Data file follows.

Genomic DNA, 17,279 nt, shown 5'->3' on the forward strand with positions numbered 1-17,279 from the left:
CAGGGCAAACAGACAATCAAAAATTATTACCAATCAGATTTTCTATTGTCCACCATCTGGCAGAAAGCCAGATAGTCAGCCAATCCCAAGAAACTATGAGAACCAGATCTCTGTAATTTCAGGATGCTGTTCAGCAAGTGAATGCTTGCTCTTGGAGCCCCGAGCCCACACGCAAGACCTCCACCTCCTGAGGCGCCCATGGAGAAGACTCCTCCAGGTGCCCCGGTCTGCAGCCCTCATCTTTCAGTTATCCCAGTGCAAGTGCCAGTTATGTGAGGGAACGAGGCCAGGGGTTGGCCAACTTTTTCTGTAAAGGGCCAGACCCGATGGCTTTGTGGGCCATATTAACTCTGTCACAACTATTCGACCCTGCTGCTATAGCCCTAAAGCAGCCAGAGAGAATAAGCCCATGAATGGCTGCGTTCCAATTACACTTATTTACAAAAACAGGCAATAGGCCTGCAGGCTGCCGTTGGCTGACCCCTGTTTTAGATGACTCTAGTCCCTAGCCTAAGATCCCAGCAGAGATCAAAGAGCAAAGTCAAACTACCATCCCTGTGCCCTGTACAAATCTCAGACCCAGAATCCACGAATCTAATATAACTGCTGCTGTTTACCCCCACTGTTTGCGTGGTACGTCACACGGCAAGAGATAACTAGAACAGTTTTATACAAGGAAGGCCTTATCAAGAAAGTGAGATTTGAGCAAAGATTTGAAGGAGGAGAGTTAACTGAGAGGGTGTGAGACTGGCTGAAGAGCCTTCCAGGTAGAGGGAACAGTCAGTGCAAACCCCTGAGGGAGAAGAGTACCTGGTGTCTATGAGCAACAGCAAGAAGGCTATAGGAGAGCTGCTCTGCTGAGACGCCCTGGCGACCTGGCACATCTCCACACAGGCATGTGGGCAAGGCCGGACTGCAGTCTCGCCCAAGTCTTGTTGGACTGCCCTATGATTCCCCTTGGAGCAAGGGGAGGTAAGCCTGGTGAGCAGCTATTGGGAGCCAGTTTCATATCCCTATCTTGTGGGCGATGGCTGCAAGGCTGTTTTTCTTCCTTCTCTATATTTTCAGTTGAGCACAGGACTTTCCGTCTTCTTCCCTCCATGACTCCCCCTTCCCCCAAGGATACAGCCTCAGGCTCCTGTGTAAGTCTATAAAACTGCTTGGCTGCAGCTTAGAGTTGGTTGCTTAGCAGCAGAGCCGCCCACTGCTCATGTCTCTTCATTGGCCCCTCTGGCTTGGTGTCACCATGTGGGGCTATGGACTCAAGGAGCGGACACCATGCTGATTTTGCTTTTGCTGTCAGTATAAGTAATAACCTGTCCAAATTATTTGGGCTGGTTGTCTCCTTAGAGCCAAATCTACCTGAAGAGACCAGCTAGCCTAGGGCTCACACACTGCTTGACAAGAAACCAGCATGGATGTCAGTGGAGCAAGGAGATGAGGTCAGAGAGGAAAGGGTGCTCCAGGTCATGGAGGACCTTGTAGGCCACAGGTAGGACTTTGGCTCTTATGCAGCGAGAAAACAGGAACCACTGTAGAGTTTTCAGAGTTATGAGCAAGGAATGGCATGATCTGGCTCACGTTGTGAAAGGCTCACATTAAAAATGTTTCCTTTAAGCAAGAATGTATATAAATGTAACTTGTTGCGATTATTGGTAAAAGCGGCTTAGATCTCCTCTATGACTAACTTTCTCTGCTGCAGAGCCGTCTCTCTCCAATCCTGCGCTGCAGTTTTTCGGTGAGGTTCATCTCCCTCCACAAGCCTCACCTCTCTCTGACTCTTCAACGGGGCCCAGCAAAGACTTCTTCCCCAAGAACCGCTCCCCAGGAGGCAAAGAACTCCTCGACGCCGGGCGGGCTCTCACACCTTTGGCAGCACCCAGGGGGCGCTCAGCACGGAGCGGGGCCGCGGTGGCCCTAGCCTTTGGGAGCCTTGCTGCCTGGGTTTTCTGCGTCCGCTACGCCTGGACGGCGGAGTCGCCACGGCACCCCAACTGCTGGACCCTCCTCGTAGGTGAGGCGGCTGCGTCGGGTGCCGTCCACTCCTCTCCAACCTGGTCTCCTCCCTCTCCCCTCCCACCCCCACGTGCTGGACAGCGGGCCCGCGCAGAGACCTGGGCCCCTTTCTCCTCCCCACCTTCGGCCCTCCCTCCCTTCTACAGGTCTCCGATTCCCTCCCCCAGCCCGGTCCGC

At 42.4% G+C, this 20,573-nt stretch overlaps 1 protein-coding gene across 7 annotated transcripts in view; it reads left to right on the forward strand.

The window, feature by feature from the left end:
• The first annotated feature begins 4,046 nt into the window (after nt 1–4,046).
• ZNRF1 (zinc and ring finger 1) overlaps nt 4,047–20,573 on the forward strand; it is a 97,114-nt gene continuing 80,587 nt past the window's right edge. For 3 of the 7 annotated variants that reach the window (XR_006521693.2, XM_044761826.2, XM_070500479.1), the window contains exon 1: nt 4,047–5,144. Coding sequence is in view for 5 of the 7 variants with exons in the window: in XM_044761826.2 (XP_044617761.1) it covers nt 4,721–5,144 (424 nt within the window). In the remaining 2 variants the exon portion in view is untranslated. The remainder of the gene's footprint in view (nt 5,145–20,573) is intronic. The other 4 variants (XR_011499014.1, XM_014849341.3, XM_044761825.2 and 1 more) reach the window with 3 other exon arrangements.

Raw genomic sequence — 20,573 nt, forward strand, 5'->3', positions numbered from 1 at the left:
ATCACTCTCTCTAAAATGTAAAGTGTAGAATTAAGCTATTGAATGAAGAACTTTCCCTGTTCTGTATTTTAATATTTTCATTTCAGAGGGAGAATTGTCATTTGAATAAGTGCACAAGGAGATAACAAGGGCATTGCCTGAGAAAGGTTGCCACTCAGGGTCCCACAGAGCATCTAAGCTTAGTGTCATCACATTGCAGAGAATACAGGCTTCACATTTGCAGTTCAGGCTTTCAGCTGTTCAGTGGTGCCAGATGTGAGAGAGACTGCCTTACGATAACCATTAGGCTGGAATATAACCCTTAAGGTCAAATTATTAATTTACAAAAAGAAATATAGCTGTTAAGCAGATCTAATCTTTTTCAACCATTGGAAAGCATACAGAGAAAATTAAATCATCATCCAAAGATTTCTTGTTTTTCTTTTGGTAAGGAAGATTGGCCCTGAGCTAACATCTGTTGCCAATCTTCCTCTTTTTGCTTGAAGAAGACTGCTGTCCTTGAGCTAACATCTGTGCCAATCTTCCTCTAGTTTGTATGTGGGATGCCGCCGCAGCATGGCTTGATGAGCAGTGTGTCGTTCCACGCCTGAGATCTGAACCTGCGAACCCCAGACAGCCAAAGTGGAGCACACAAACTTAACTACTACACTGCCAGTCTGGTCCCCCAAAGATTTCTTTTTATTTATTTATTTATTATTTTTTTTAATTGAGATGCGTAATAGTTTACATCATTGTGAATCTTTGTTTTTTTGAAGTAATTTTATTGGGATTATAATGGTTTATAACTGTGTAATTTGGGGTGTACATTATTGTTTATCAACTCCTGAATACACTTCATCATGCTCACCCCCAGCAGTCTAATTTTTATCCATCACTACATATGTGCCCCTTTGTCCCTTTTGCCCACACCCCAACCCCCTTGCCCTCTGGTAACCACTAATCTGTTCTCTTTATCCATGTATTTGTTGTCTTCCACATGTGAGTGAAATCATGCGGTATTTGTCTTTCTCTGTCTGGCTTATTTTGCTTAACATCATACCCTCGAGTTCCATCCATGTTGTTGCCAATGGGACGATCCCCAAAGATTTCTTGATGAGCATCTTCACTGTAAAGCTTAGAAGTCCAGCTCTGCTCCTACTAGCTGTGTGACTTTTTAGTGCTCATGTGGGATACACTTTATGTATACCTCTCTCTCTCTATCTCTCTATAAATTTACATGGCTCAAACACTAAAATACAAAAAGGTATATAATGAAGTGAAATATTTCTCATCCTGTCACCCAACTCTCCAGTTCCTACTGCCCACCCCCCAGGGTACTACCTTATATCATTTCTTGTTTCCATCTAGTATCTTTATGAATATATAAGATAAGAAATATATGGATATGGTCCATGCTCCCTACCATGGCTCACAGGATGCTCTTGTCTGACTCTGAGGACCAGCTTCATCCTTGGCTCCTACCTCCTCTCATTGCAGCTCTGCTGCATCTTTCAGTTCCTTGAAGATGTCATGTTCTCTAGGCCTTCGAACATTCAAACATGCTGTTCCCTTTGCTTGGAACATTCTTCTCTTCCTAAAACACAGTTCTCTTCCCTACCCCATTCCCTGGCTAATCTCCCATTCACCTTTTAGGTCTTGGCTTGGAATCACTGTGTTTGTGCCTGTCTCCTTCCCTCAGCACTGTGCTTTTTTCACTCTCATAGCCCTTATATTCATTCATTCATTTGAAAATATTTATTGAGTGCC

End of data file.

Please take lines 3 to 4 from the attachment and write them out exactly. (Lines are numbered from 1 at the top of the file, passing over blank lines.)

At 42.4% G+C, this 20,573-nt stretch overlaps 1 protein-coding gene across 7 annotated transcripts in view; it reads left to right on the forward strand.

The window, feature by feature from the left end: